"We are concerned ... that congressional Republicans are wasting
taxpayer dollars and continuously using the (IRS) 'investigations'
for political purposes for the November election," two U.S. House of
Representatives Democrats said in a letter to IRS Commissioner John
U.S. representatives Sander Levin and Elijah Cummings in the letter
asked Koskinen to estimate how much time and money the IRS has spent
responding to investigators. There are six ongoing investigations of
the IRS, Koskinen has said.
The inquiries have to do with a controversy that erupted in mid-2013
about IRS scrutiny of applications for tax-exempt status from
conservative political groups tied to the Tea Party.
In a related development, House Democrats also raised concerns about
IRS Inspector General J. Russell George, who was appointed by
Republican President George W. Bush.
House Democrats have filed a complaint with a council of federal
government inspectors general against George, who heads the office
of the Treasury Inspector General for Tax Administration, an IRS
A spokeswoman for TIGTA said in a statement: "Inspector General
George received a copy of the letter sent to the Integrity committee
and is in the process of reviewing its contents."
For months, the IRS has been caught in partisan crossfire over the
agency's worst scandal in years. It burst into view in May 2013 when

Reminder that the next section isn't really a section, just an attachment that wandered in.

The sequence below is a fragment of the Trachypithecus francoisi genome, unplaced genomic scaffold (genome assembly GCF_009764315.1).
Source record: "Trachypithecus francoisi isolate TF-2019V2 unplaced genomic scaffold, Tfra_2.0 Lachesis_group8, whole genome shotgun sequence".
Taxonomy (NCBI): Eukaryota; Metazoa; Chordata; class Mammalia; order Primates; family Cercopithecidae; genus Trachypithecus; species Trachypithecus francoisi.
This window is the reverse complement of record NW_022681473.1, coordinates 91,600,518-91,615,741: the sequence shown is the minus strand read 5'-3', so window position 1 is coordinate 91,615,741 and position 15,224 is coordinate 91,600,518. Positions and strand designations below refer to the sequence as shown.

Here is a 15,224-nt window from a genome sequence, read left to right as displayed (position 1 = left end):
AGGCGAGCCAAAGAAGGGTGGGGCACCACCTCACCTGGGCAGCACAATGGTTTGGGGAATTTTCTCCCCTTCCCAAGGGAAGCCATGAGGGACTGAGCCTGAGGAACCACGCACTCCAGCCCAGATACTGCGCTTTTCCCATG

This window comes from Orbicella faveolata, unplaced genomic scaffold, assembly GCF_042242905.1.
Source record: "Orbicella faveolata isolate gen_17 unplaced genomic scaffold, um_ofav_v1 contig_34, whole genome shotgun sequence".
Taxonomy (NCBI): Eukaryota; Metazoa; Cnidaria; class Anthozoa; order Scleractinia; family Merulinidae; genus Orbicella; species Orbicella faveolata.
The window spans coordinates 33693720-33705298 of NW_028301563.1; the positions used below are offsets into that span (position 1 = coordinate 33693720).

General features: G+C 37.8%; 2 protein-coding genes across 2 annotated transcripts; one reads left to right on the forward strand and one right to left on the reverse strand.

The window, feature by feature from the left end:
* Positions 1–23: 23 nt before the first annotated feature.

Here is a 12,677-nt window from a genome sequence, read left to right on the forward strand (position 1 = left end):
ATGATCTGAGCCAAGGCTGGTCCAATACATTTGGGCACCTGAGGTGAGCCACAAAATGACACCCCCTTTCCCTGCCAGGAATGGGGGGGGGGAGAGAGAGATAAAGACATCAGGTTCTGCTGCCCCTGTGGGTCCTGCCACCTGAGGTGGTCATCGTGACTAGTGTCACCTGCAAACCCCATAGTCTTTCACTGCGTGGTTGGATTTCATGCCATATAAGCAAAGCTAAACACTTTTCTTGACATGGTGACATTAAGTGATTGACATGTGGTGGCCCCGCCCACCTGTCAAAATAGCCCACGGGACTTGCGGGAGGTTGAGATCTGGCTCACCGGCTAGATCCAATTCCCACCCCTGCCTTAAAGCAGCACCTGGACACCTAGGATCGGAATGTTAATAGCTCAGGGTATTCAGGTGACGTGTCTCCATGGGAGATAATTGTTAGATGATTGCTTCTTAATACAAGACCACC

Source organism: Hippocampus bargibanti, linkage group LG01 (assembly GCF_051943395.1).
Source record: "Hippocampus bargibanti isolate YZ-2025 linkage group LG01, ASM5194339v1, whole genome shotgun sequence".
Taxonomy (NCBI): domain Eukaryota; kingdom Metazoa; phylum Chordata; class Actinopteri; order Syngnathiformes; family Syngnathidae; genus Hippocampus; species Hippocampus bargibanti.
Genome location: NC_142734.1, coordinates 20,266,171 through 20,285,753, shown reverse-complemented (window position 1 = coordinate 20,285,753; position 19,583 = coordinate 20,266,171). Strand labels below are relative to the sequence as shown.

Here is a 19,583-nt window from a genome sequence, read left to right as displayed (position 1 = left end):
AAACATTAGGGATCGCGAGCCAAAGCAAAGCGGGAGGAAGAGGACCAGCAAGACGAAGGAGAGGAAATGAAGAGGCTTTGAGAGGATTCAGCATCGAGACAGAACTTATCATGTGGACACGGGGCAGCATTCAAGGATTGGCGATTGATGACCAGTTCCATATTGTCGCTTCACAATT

a senior IRS executive issued a public apology for what she called
inappropriate scrutiny applied by IRS staff to some organizations
applying for tax-exempt status.
The apology triggered furious accusations by congressional
Republicans that the IRS was deliberately targeting conservatives
for unfair treatment. The Obama administration has said there is no
evidence of political corruption at the agency.
[to top of second column]
At a House hearing earlier this week, Koskinen said the IRS has 150
staffers working to respond to the investigations of the IRS's
missteps last year.
A May 2013 TIGTA report about the IRS's tax-exempt application
scrutiny prompted the agency official's apology.
Democrats alleged in their 22-page complaint that the May 2013
report was flawed, and asked for an investigation into George's
"independence, ethics, competence and quality control."
The Democrats' complaint was sent to a non-regulatory group of other
U.S. inspectors general who can make only recommendations. George is
a lifetime political appointment who can only be removed by the
"The Inspector General's May 14 (2013) audit was fundamentally
flawed," said U.S. Representative Levin on Friday, adding he
supported the complaint filed against George.
"The Inspector General's testimony before Congress has been
misleading and his handling of the audit report caused concern from
the very beginning," said Levin, the top Democrat on the House
tax-writing committee that oversees the IRS.
(Editing by Kevin Drawbaugh and Matthew Lewis)
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